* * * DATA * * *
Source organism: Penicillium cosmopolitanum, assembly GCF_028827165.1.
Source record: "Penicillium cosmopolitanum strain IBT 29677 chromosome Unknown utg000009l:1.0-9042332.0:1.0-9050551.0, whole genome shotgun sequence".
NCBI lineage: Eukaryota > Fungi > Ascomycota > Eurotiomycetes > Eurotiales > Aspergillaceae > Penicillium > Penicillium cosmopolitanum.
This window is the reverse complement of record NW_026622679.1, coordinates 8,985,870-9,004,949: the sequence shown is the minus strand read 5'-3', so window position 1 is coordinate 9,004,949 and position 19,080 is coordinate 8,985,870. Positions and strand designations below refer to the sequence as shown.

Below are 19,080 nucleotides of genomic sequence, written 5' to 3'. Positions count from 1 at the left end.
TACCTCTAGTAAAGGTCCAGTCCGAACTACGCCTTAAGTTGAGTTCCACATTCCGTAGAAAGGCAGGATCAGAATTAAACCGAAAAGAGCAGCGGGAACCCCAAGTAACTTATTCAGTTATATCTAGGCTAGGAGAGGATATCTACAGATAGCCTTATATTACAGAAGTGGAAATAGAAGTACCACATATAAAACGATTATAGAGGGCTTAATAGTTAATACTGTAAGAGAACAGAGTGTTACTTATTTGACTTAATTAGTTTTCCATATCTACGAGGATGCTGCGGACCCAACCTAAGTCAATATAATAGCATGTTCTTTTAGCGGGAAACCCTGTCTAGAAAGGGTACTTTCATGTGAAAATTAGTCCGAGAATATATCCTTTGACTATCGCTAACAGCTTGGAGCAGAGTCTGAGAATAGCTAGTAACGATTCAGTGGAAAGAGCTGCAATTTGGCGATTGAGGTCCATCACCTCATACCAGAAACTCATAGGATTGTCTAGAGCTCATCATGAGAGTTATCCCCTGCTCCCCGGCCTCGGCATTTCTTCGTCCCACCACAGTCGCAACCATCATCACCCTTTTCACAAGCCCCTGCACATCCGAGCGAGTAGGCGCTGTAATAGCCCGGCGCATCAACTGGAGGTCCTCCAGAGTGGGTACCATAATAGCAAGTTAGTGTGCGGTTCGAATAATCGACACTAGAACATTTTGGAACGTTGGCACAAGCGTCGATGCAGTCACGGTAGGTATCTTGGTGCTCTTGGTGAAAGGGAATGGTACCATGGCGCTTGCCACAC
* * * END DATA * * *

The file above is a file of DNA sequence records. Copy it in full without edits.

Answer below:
Source organism: Penicillium cosmopolitanum, assembly GCF_028827165.1.
Source record: "Penicillium cosmopolitanum strain IBT 29677 chromosome Unknown utg000009l:1.0-9042332.0:1.0-9050551.0, whole genome shotgun sequence".
NCBI lineage: Eukaryota > Fungi > Ascomycota > Eurotiomycetes > Eurotiales > Aspergillaceae > Penicillium > Penicillium cosmopolitanum.
This window is the reverse complement of record NW_026622679.1, coordinates 8,985,870-9,004,949: the sequence shown is the minus strand read 5'-3', so window position 1 is coordinate 9,004,949 and position 19,080 is coordinate 8,985,870. Positions and strand designations below refer to the sequence as shown.

Below are 19,080 nucleotides of genomic sequence, written 5' to 3'. Positions count from 1 at the left end.
TACCTCTAGTAAAGGTCCAGTCCGAACTACGCCTTAAGTTGAGTTCCACATTCCGTAGAAAGGCAGGATCAGAATTAAACCGAAAAGAGCAGCGGGAACCCCAAGTAACTTATTCAGTTATATCTAGGCTAGGAGAGGATATCTACAGATAGCCTTATATTACAGAAGTGGAAATAGAAGTACCACATATAAAACGATTATAGAGGGCTTAATAGTTAATACTGTAAGAGAACAGAGTGTTACTTATTTGACTTAATTAGTTTTCCATATCTACGAGGATGCTGCGGACCCAACCTAAGTCAATATAATAGCATGTTCTTTTAGCGGGAAACCCTGTCTAGAAAGGGTACTTTCATGTGAAAATTAGTCCGAGAATATATCCTTTGACTATCGCTAACAGCTTGGAGCAGAGTCTGAGAATAGCTAGTAACGATTCAGTGGAAAGAGCTGCAATTTGGCGATTGAGGTCCATCACCTCATACCAGAAACTCATAGGATTGTCTAGAGCTCATCATGAGAGTTATCCCCTGCTCCCCGGCCTCGGCATTTCTTCGTCCCACCACAGTCGCAACCATCATCACCCTTTTCACAAGCCCCTGCACATCCGAGCGAGTAGGCGCTGTAATAGCCCGGCGCATCAACTGGAGGTCCTCCAGAGTGGGTACCATAATAGCAAGTTAGTGTGCGGTTCGAATAATCGACACTAGAACATTTTGGAACGTTGGCACAAGCGTCGATGCAGTCACGGTAGGTATCTTGGTGCTCTTGGTGAAAGGGAATGGTACCATGGCGCTTGCCACAC